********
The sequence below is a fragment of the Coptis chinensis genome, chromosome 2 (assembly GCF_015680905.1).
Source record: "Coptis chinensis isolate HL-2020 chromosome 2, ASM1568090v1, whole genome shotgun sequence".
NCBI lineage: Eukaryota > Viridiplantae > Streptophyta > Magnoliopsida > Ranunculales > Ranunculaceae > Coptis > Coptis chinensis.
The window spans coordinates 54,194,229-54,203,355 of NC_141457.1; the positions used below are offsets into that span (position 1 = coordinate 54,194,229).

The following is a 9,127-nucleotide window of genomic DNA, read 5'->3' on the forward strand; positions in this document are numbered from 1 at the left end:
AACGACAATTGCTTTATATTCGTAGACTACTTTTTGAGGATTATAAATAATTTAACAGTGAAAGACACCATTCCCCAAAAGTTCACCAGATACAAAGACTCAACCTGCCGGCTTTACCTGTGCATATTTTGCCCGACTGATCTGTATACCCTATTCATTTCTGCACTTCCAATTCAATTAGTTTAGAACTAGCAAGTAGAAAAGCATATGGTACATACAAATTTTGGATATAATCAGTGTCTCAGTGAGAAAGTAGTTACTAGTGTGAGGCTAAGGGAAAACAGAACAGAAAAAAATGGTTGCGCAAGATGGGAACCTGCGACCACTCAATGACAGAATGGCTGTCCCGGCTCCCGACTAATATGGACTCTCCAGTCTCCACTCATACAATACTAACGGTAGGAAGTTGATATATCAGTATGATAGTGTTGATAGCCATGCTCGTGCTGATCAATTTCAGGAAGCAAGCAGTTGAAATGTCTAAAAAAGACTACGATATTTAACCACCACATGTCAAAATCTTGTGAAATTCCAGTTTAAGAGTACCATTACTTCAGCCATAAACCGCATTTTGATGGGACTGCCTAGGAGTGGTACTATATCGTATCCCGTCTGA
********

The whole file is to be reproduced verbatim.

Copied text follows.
The sequence below is a fragment of the Coptis chinensis genome, chromosome 2 (assembly GCF_015680905.1).
Source record: "Coptis chinensis isolate HL-2020 chromosome 2, ASM1568090v1, whole genome shotgun sequence".
NCBI lineage: Eukaryota > Viridiplantae > Streptophyta > Magnoliopsida > Ranunculales > Ranunculaceae > Coptis > Coptis chinensis.
The window spans coordinates 54,194,229-54,203,355 of NC_141457.1; the positions used below are offsets into that span (position 1 = coordinate 54,194,229).

The following is a 9,127-nucleotide window of genomic DNA, read 5'->3' on the forward strand; positions in this document are numbered from 1 at the left end:
AACGACAATTGCTTTATATTCGTAGACTACTTTTTGAGGATTATAAATAATTTAACAGTGAAAGACACCATTCCCCAAAAGTTCACCAGATACAAAGACTCAACCTGCCGGCTTTACCTGTGCATATTTTGCCCGACTGATCTGTATACCCTATTCATTTCTGCACTTCCAATTCAATTAGTTTAGAACTAGCAAGTAGAAAAGCATATGGTACATACAAATTTTGGATATAATCAGTGTCTCAGTGAGAAAGTAGTTACTAGTGTGAGGCTAAGGGAAAACAGAACAGAAAAAAATGGTTGCGCAAGATGGGAACCTGCGACCACTCAATGACAGAATGGCTGTCCCGGCTCCCGACTAATATGGACTCTCCAGTCTCCACTCATACAATACTAACGGTAGGAAGTTGATATATCAGTATGATAGTGTTGATAGCCATGCTCGTGCTGATCAATTTCAGGAAGCAAGCAGTTGAAATGTCTAAAAAAGACTACGATATTTAACCACCACATGTCAAAATCTTGTGAAATTCCAGTTTAAGAGTACCATTACTTCAGCCATAAACCGCATTTTGATGGGACTGCCTAGGAGTGGTACTATATCGTATCCCGTCTGA